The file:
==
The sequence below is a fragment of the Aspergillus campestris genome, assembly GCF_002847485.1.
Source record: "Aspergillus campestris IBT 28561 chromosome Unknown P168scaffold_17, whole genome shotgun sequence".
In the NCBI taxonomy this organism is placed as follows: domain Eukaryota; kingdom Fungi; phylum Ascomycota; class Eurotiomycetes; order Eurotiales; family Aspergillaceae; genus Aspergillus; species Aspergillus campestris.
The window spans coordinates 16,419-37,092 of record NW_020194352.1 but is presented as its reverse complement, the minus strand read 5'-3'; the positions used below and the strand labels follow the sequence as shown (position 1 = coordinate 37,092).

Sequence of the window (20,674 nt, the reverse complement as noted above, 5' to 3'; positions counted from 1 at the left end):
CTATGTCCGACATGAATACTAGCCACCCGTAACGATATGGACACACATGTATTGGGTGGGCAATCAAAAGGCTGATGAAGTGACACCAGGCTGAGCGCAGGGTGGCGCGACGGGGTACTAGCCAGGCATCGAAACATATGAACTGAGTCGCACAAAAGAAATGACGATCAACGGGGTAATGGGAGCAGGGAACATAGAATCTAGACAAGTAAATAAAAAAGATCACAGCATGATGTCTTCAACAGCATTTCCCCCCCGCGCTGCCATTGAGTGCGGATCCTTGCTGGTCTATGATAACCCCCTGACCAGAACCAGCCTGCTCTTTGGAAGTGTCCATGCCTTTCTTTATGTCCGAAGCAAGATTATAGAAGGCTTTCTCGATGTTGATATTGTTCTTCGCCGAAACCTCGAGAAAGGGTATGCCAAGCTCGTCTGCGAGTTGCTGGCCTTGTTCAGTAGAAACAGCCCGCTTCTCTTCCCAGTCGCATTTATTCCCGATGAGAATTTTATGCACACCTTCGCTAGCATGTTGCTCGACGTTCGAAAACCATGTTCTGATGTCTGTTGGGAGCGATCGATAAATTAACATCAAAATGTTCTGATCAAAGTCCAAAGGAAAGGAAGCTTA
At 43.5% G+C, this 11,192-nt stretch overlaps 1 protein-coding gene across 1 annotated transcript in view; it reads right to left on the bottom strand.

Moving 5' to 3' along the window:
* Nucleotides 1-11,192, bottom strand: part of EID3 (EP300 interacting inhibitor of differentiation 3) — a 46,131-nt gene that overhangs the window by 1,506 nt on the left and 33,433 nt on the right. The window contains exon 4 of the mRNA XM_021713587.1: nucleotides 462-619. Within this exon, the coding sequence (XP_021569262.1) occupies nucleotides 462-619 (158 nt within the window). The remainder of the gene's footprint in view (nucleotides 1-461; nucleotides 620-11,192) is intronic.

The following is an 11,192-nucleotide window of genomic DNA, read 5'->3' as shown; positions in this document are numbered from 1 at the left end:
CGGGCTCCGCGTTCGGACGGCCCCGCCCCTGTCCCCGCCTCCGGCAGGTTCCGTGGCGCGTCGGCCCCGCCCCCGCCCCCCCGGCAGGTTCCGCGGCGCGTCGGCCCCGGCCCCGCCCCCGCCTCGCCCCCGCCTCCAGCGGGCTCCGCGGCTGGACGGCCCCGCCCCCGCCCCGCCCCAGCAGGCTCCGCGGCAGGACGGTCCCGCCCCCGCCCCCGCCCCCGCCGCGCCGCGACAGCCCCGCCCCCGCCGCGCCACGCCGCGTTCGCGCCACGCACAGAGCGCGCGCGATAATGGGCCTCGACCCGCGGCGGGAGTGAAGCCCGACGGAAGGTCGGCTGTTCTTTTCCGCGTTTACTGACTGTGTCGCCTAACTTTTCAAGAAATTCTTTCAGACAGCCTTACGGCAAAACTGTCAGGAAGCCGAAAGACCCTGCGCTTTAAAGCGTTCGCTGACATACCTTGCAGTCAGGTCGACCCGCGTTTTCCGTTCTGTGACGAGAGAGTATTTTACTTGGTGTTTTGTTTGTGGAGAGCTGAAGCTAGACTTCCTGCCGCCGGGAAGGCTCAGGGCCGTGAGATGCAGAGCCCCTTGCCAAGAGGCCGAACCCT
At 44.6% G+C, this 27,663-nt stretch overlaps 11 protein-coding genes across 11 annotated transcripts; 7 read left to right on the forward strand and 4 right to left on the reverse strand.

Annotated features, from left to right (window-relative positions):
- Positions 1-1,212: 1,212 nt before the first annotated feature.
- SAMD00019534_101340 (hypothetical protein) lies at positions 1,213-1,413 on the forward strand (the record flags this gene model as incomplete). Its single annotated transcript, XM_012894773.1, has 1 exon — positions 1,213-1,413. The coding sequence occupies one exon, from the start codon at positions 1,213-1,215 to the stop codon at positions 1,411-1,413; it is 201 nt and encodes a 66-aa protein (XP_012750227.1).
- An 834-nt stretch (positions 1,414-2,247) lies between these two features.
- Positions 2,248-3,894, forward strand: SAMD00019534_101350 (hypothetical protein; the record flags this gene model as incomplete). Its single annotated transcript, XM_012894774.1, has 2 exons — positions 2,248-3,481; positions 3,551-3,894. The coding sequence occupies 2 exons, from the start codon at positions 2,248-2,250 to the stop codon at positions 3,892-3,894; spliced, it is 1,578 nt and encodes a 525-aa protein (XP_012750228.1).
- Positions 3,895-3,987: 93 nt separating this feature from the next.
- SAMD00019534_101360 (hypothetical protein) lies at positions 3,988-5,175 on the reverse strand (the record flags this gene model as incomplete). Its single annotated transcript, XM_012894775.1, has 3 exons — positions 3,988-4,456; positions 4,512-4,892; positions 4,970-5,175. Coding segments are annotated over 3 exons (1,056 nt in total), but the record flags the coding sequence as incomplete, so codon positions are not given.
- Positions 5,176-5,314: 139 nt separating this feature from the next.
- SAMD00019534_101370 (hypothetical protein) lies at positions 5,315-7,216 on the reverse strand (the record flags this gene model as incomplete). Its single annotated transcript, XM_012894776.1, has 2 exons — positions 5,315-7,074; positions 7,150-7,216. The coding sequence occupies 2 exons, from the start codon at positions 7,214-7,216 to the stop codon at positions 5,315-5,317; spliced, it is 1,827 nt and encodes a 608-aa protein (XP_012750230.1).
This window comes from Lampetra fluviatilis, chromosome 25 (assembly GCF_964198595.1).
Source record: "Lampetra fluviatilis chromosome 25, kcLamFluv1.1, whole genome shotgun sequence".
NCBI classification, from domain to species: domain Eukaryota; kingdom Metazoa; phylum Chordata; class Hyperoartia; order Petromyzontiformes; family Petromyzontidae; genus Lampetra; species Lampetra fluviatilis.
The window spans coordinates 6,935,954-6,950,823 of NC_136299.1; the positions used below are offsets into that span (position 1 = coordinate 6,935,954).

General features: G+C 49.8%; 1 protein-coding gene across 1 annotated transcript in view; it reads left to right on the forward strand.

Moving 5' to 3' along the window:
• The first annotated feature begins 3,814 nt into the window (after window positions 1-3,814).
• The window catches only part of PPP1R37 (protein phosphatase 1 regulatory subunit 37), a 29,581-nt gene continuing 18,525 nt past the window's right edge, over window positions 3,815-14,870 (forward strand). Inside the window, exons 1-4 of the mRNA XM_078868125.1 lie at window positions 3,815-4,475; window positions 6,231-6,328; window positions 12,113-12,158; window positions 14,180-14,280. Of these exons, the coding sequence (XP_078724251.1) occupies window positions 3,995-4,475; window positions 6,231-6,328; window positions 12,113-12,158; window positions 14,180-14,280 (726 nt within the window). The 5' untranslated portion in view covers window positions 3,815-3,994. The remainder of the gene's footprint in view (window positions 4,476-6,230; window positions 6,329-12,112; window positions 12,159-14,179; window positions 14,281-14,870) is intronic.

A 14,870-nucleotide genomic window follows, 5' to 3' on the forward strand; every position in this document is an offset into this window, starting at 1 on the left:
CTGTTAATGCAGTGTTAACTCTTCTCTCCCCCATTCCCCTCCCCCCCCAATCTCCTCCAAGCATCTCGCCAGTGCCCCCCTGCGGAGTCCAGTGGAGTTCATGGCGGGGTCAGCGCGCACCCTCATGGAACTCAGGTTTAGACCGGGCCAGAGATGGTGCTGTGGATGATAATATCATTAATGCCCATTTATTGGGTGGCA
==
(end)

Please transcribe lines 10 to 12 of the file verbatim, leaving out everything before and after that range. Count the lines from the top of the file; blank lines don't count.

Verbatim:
The following is an 11,192-nucleotide window of genomic DNA, read 5'->3' as shown; positions in this document are numbered from 1 at the left end:
CGGGCTCCGCGTTCGGACGGCCCCGCCCCTGTCCCCGCCTCCGGCAGGTTCCGTGGCGCGTCGGCCCCGCCCCCGCCCCCCCGGCAGGTTCCGCGGCGCGTCGGCCCCGGCCCCGCCCCCGCCTCGCCCCCGCCTCCAGCGGGCTCCGCGGCTGGACGGCCCCGCCCCCGCCCCGCCCCAGCAGGCTCCGCGGCAGGACGGTCCCGCCCCCGCCCCCGCCCCCGCCGCGCCGCGACAGCCCCGCCCCCGCCGCGCCACGCCGCGTTCGCGCCACGCACAGAGCGCGCGCGATAATGGGCCTCGACCCGCGGCGGGAGTGAAGCCCGACGGAAGGTCGGCTGTTCTTTTCCGCGTTTACTGACTGTGTCGCCTAACTTTTCAAGAAATTCTTTCAGACAGCCTTACGGCAAAACTGTCAGGAAGCCGAAAGACCCTGCGCTTTAAAGCGTTCGCTGACATACCTTGCAGTCAGGTCGACCCGCGTTTTCCGTTCTGTGACGAGAGAGTATTTTACTTGGTGTTTTGTTTGTGGAGAGCTGAAGCTAGACTTCCTGCCGCCGGGAAGGCTCAGGGCCGTGAGATGCAGAGCCCCTTGCCAAGAGGCCGAACCCT
At 44.6% G+C, this 27,663-nt stretch overlaps 11 protein-coding genes across 11 annotated transcripts; 7 read left to right on the forward strand and 4 right to left on the reverse strand.